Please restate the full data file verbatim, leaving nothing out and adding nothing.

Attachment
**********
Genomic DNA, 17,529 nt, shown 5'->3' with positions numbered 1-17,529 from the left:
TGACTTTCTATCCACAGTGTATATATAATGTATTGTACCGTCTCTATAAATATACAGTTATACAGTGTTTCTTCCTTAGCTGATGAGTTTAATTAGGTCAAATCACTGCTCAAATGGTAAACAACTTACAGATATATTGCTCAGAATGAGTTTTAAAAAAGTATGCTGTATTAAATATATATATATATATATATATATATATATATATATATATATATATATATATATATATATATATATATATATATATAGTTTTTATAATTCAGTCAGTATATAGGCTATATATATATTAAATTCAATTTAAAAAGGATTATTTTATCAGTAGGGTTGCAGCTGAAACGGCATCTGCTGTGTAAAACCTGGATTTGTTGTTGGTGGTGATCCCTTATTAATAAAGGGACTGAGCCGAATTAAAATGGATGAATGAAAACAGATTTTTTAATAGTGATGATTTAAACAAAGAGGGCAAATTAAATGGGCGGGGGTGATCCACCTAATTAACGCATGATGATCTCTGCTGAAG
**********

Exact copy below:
Genomic DNA, 17,529 nt, shown 5'->3' with positions numbered 1-17,529 from the left:
TGACTTTCTATCCACAGTGTATATATAATGTATTGTACCGTCTCTATAAATATACAGTTATACAGTGTTTCTTCCTTAGCTGATGAGTTTAATTAGGTCAAATCACTGCTCAAATGGTAAACAACTTACAGATATATTGCTCAGAATGAGTTTTAAAAAAGTATGCTGTATTAAATATATATATATATATATATATATATATATATATATATATATATATATATATATATATATATATATATATATATATAGTTTTTATAATTCAGTCAGTATATAGGCTATATATATATTAAATTCAATTTAAAAAGGATTATTTTATCAGTAGGGTTGCAGCTGAAACGGCATCTGCTGTGTAAAACCTGGATTTGTTGTTGGTGGTGATCCCTTATTAATAAAGGGACTGAGCCGAATTAAAATGGATGAATGAAAACAGATTTTTTAATAGTGATGATTTAAACAAAGAGGGCAAATTAAATGGGCGGGGGTGATCCACCTAATTAACGCATGATGATCTCTGCTGAAG